BARBARA STERLE VURNIK  

Dizajn: Tina Brezovnik

Thursday, October 20, 2011

V sodelovanju s Stefanom Doepnerjem: Mehanična knjiga // In collaboration with Stefan Doepner: Mechanical Book, Galerija Kapelica, 25.10. - 15.11.2011



SANELA JAHIĆ IN STEFAN DOEPNER: 'Mehanična knjiga'

Galerija Metropolis, Kersnikova 6, Ljubljana
Otvoritev: torek, 25. oktobra 2011, ob 21.00 uri

'Mehanična knjiga' je sistem plastičnih cilindrov, ki se posamično dvigajo in spuščajo na podlagi matrice elektromagnetov, ki je pozicionirana pod tuljavami cilindrov. Ko se tipke Mehanične knjige premikajo navzgor in navzdol, njihove kombinacije tvorijo posamezne črke, zaporedje teh besede in niz zadnjih stavke. V knjigo umeščena kinetična, mehanična dimenzija narekuje ritem branja. Do kod lahko posameznik sledi določenemu načinu prikazovanja in razbiranja besed, izpisovanja in brisanja informacij, vsebine? Koliko se ob tem ohrani v spominu? Ker je izpis besed oz. informacij vključen v proces avtomatizacije, se lahko zgodi, da se branje knjige ujame v neskončno zanko ponavljanj. "Kot vsak stroj tudi 'Mehanična knjiga' včasih stori (ne)namerno napako in vsebina se spremeni..." (1) Morda je vanjo načrtno vgrajen 'defekt' kot podrejen faktor. Knjiga je spremenljiv objekt, konstruiran aparat.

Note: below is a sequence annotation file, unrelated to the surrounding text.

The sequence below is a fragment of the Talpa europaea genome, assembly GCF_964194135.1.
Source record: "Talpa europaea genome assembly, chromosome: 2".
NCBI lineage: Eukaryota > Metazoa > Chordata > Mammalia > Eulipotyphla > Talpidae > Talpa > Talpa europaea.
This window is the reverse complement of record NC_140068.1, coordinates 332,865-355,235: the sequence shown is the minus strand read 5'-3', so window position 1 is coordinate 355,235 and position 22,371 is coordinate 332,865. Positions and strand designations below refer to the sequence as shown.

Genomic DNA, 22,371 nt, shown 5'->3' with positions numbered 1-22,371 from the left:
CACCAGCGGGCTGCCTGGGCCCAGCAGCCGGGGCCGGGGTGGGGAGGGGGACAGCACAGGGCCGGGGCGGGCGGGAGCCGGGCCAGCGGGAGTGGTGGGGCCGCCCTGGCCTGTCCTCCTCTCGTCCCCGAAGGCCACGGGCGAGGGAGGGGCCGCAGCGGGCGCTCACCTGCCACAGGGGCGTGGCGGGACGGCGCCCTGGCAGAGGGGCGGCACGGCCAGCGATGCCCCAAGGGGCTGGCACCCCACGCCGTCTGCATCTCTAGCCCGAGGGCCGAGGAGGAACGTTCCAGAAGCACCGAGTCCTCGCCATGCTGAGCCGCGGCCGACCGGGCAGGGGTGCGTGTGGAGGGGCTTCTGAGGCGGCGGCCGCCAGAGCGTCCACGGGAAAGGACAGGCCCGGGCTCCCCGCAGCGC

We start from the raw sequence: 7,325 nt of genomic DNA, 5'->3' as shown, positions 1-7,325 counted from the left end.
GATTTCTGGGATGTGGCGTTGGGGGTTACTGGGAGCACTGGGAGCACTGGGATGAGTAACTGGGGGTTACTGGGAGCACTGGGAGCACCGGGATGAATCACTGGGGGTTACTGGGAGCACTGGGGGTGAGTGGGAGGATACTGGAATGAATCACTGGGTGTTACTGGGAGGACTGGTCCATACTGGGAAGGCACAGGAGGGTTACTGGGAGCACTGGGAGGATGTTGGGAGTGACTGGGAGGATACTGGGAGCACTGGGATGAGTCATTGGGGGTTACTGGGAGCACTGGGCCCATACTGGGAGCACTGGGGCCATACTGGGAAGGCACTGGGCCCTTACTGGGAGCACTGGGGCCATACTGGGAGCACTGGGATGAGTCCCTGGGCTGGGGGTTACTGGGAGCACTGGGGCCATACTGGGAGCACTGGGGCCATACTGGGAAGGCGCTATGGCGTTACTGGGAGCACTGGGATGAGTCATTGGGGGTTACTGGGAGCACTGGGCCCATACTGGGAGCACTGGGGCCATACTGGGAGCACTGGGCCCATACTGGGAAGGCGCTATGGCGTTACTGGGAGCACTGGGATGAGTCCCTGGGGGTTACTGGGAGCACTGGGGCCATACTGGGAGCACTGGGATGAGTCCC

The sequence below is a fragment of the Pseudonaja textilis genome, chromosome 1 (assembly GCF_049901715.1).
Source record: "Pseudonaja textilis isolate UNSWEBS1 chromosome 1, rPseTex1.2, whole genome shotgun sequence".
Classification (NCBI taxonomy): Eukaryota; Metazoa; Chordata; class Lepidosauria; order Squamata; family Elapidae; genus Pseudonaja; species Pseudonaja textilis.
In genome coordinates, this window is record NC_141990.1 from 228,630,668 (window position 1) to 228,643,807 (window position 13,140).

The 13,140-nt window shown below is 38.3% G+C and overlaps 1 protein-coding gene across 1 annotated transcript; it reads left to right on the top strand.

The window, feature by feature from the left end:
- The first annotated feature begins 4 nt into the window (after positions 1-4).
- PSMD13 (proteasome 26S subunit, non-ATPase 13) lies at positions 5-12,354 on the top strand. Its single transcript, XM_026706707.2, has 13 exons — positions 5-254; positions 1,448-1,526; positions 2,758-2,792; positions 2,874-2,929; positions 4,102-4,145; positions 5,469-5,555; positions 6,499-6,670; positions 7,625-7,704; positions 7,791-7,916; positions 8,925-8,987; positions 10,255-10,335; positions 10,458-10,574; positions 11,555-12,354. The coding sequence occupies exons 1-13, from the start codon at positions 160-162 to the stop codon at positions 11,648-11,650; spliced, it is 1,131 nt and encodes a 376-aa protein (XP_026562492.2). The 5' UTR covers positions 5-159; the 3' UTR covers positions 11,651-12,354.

(1) Polona Balantič: 'Podvojen Prešernov x in slovenska tehnološka umetnost', 
http://www.rtvslo.si/kultura/razstave/podvojen-presernov-x-in-slovenska-tehnoloska-umetnost-jubilej-slovenije-v-berlinu/260783, 28.6.2011

Strokovna podpora:
Andrej Primožič, f18institut / cirkulacija2, Katja Sudec

Povezave:
www.f18institut.org
www.cirkulacija2.org
www.obrat.org

Projekt so omogočili: Ministrstvo za kulturo RS, MOL - Oddelek za kulturo, Občina Škofja Loka, Veleposlaništvo Republike Slovenije v Berlinu

# Galerija Kapelica - Galerija za sodobno raziskovalno umetnost





Video:

                                   video

Link to HD video.

Wednesday, September 28, 2011

Muzej robotov // Robot Museum, Umetnostna galerija Maribor, 29.09.–06.11.11


UGM l Maribor Art Gallery, Strossmayerjeva 6 and RSR | Rotovž Exhibition Salon, Trg Leona Štuklja 2
Opening: Thursday, 29 September 2011 at 19:00 in RSR with performance Fire Painting by Sanela Jahić  

Authors: Srečo Dragan, Stefan Doepner, Luka Drinovec, Luka Frelih, Sanela Jahić, Zoran Srdić Janežič, Boštjan Kavčič, Nika Oblak & Primož Novak, Borut Savski, Sašo Sedlaček, Maja Smrekar, son:DA, Robertina Šebjanič, Igor Štromajer in Branko Zupan